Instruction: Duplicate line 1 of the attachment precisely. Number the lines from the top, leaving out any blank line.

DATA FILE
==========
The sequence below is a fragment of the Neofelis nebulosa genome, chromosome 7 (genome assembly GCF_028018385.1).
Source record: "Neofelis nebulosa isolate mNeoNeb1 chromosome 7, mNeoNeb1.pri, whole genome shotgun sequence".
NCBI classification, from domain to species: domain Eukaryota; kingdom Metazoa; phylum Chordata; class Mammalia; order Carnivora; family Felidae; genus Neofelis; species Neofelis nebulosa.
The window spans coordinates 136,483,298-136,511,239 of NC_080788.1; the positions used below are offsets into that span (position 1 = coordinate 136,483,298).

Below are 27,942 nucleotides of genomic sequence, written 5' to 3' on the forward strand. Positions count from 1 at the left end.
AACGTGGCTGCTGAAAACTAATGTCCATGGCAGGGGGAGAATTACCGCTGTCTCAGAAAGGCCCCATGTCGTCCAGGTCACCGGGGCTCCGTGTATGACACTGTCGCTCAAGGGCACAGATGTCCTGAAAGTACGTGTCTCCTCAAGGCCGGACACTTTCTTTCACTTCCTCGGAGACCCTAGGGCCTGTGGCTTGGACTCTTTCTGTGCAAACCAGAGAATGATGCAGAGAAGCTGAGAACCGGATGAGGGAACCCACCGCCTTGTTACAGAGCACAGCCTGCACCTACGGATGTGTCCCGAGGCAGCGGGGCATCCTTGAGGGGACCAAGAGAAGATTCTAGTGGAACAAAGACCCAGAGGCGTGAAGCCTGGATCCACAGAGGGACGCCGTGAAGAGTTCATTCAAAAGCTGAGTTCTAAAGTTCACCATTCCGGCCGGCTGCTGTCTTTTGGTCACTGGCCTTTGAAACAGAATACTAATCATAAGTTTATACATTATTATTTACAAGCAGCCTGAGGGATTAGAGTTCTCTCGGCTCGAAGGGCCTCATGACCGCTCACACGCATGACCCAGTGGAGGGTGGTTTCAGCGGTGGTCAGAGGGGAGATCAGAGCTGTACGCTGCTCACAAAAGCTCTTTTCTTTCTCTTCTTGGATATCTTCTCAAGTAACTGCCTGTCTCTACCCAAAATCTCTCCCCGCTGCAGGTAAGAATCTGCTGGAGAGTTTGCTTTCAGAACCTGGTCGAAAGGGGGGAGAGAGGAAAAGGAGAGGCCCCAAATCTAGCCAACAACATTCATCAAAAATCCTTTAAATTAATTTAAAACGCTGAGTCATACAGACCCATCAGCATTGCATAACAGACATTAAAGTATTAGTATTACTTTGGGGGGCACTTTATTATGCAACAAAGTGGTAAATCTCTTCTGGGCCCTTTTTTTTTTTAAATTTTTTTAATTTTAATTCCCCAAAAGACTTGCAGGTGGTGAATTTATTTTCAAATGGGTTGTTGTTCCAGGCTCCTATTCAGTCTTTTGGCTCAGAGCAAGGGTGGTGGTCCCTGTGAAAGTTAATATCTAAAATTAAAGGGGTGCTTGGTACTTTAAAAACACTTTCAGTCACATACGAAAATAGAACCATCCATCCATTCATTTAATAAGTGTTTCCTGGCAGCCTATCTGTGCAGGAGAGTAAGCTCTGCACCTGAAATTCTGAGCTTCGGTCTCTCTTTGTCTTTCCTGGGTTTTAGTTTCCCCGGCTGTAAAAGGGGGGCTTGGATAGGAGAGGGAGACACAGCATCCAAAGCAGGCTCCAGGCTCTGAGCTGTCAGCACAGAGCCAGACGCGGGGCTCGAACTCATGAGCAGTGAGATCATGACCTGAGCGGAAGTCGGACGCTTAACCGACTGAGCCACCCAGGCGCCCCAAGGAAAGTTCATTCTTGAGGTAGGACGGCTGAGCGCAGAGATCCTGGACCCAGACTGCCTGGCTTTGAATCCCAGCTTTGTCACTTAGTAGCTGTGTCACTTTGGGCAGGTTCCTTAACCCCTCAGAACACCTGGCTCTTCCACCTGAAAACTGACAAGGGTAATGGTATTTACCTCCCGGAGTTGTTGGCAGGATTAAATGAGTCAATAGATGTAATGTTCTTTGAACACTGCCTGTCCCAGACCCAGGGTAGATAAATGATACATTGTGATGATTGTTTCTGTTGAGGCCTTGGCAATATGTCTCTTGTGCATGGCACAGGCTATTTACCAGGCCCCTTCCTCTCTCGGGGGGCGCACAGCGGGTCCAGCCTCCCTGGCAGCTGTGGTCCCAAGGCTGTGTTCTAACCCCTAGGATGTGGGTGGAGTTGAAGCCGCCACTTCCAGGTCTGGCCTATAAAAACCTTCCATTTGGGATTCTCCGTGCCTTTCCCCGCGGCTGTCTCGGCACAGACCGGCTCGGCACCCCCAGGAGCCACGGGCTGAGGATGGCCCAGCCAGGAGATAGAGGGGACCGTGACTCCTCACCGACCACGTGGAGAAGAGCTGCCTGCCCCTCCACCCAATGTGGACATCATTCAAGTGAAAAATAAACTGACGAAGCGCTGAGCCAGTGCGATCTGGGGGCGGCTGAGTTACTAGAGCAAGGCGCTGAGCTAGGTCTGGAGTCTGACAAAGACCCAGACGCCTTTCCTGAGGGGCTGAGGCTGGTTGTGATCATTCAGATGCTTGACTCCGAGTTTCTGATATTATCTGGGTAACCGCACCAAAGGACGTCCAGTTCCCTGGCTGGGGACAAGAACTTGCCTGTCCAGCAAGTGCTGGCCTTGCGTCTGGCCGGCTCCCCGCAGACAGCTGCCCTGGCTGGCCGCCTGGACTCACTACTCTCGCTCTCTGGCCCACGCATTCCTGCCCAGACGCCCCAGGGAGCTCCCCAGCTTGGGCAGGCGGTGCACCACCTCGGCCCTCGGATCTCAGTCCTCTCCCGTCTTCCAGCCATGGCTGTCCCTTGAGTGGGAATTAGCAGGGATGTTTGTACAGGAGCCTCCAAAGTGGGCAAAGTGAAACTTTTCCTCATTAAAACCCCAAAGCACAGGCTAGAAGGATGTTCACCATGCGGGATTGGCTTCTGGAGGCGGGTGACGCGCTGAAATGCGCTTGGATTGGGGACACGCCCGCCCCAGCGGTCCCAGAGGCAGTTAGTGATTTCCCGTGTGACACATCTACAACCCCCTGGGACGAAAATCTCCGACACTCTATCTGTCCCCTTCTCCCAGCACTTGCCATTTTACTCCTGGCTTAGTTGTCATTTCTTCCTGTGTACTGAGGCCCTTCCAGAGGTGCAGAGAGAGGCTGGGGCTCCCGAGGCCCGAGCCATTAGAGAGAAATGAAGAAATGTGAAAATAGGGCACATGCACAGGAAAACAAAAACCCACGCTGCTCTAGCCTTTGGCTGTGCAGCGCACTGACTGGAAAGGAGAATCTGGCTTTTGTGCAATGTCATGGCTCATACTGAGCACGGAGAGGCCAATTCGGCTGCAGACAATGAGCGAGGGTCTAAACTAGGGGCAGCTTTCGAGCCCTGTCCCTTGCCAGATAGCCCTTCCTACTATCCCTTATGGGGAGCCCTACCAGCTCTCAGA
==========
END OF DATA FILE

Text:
The sequence below is a fragment of the Neofelis nebulosa genome, chromosome 7 (genome assembly GCF_028018385.1).